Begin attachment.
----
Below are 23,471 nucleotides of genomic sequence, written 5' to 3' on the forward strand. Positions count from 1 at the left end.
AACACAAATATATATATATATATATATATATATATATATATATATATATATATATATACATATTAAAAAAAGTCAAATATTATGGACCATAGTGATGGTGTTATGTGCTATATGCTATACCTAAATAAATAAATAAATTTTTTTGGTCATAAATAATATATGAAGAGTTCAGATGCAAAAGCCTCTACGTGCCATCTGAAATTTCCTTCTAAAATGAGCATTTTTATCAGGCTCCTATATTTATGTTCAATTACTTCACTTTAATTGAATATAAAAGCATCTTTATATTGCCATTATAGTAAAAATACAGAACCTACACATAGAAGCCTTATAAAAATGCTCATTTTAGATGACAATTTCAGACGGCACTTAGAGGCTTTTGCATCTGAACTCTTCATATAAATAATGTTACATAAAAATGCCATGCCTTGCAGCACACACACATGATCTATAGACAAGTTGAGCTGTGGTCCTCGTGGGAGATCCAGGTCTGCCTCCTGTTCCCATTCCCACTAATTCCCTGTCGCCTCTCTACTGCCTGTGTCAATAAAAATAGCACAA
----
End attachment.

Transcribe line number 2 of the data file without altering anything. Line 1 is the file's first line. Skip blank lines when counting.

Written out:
AACACAAATATATATATATATATATATATATATATATATATATATATATATATATATACATATTAAAAAAAGTCAAATATTATGGACCATAGTGATGGTGTTATGTGCTATATGCTATACCTAAATAAATAAATAAATTTTTTTGGTCATAAATAATATATGAAGAGTTCAGATGCAAAAGCCTCTACGTGCCATCTGAAATTTCCTTCTAAAATGAGCATTTTTATCAGGCTCCTATATTTATGTTCAATTACTTCACTTTAATTGAATATAAAAGCATCTTTATATTGCCATTATAGTAAAAATACAGAACCTACACATAGAAGCCTTATAAAAATGCTCATTTTAGATGACAATTTCAGACGGCACTTAGAGGCTTTTGCATCTGAACTCTTCATATAAATAATGTTACATAAAAATGCCATGCCTTGCAGCACACACACATGATCTATAGACAAGTTGAGCTGTGGTCCTCGTGGGAGATCCAGGTCTGCCTCCTGTTCCCATTCCCACTAATTCCCTGTCGCCTCTCTACTGCCTGTGTCAATAAAAATAGCACAA